Just before leaving on this trip, I went snowboarding with my buddies for the first time in over a decade. I had declared that I would either not be able to stand up, or I would be better than I ever was as a kid. The later proved true. I am still, far from skilled in snowboarding. I can do S turns, but not in the black diamonds.

I told my guide that I had been snowboarding for 5 years, but had been away from it for about 10 years because of an infatuation with surfing. I used surfing because I knew that it was likely that he would, just as spell check, not recognize nor respect the sport. While abroad I often refer to bodyboarding and Surfing as one in the same. If you are stuck with the meaning of bodyboarding too, think of Boogie boarding, but ad some skill and respect (the later was a favor).

Either way, the guide thought he was about to share a run with some pro surfer. His voice became audibly excited as he began to ask me questions about my home breaks. He was a part time surfer himself. At the top of the run, he would offer to switch cameras with me so that we could take pictures of each other going down the mountain. He was also excited about taking pictures with me at the top. I was about to disappoint this guy, big time.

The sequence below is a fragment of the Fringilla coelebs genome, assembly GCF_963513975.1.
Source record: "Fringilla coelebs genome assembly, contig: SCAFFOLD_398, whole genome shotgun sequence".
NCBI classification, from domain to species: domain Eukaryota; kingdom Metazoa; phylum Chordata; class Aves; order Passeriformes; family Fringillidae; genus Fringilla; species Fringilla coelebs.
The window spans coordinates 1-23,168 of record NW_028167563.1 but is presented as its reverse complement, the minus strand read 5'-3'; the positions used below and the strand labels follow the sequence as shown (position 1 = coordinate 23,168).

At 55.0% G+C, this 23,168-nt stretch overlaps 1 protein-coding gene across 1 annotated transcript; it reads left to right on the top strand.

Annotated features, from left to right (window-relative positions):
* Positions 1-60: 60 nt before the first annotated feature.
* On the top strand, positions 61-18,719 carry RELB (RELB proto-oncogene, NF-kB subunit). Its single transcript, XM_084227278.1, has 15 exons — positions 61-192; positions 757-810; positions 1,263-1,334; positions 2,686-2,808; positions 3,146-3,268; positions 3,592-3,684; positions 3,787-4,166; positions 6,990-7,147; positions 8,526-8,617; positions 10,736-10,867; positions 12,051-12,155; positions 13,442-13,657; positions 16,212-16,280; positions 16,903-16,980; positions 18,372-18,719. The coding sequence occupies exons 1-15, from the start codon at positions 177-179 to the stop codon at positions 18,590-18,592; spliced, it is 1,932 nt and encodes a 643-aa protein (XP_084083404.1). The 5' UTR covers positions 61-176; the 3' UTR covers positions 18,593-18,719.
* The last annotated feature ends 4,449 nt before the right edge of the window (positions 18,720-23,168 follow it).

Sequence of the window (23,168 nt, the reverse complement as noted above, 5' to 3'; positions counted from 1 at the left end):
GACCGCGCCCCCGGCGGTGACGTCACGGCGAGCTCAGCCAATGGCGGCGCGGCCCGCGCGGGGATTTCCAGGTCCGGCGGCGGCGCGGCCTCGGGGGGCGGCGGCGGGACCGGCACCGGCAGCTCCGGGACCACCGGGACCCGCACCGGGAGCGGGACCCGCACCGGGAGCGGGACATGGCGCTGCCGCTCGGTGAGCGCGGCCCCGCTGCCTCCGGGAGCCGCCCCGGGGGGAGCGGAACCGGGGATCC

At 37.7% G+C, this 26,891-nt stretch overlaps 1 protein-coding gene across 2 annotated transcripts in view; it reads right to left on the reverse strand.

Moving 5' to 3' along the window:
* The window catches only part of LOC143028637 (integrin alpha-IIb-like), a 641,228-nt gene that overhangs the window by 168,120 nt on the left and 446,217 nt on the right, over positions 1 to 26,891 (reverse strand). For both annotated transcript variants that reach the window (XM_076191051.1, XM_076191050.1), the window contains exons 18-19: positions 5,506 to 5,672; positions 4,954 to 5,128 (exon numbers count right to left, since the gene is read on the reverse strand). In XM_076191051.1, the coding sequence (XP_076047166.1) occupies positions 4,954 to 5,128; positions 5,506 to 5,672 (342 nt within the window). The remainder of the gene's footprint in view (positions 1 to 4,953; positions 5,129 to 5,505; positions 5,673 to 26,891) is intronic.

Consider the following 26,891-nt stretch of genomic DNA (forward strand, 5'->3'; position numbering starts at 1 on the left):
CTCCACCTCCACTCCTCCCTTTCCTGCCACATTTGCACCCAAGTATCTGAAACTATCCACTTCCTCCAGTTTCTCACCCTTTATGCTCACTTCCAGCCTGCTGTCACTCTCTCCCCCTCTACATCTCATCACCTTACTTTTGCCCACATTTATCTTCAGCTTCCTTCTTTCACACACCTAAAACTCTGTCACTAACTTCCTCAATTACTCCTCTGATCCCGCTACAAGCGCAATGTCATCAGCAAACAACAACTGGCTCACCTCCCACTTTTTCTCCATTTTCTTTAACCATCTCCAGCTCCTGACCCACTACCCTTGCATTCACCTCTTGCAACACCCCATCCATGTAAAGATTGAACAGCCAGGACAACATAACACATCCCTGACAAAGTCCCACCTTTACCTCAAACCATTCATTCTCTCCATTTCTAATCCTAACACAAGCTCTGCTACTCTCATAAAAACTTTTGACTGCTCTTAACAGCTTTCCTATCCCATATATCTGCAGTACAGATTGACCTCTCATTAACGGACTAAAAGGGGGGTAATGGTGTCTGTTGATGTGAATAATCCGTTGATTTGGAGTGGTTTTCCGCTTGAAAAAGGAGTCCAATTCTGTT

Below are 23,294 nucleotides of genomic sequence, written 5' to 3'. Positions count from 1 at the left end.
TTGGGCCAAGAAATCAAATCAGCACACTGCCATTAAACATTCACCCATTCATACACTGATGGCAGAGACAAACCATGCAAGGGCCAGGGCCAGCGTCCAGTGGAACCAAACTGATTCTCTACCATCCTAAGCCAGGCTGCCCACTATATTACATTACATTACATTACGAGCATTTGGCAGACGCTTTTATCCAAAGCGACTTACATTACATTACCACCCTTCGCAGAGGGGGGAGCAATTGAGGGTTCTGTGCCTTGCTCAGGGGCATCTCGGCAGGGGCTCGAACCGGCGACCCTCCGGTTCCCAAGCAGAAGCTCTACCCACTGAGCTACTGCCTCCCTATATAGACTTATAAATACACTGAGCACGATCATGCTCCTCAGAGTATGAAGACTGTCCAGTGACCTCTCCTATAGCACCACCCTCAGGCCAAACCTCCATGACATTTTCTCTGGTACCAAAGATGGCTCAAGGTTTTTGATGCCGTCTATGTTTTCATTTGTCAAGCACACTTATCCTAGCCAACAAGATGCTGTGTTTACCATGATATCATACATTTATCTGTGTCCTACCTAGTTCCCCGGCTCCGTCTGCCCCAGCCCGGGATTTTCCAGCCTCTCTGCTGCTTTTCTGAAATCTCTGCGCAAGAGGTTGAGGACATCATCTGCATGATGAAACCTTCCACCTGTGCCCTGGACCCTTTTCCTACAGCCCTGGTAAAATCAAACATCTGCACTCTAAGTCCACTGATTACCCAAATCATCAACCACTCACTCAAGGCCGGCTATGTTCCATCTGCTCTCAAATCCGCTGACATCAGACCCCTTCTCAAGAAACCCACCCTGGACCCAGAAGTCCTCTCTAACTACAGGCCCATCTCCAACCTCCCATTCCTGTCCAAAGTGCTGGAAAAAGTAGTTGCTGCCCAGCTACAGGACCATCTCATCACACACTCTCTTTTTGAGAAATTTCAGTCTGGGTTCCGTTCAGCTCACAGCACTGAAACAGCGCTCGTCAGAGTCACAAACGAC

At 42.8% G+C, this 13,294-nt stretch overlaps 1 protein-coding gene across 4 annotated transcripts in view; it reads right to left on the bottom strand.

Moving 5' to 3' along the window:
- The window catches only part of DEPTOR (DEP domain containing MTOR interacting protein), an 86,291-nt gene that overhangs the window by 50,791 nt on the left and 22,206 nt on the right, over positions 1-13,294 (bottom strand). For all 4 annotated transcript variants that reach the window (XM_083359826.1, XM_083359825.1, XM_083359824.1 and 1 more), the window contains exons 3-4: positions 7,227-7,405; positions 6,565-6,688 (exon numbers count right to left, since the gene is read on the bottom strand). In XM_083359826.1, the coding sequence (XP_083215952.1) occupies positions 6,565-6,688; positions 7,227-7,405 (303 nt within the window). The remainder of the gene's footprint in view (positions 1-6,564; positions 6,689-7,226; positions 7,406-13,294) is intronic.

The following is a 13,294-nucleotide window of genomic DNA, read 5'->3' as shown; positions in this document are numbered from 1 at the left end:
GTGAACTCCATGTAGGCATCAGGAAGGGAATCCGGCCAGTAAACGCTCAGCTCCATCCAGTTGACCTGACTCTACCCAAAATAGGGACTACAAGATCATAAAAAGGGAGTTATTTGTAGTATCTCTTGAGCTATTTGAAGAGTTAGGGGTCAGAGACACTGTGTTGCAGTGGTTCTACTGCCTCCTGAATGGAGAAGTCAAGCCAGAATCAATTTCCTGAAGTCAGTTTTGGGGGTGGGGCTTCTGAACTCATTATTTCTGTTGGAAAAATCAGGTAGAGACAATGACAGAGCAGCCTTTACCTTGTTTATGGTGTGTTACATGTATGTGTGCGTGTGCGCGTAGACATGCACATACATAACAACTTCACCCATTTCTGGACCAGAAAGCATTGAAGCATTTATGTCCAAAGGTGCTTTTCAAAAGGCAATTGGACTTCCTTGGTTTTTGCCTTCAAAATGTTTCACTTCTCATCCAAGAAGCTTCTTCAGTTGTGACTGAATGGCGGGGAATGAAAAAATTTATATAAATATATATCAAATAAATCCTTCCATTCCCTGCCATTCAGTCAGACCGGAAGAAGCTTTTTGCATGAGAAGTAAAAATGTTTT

But first we had to get there.

We hiked for 4 hours. The paths switched back and crossed directions many times. The path was like a latter due to the amount of people who had hiked it before. The foot steps were very well plotted. I hiked with ice axes in case we missed a foot hold. We were to dig it into the volcano to prevent us from sliding too far down. I was carrying my board and boots in a special backpack. It was a lot lighter than I though but the weight distribution on my lower back would leave me not capable of hiking a national park the next day.

We hiked and hiked until we finally made it to the top 4 hours later. I was expecting to see deep red lava but was greeted with a slicing sulfuric sensation as the wind changed directions. There was steam rising from it, but we were not at an angle that we could see the lava. It was amazing how many people walked out passed the suggested safe area to try and snag a photo of the lava.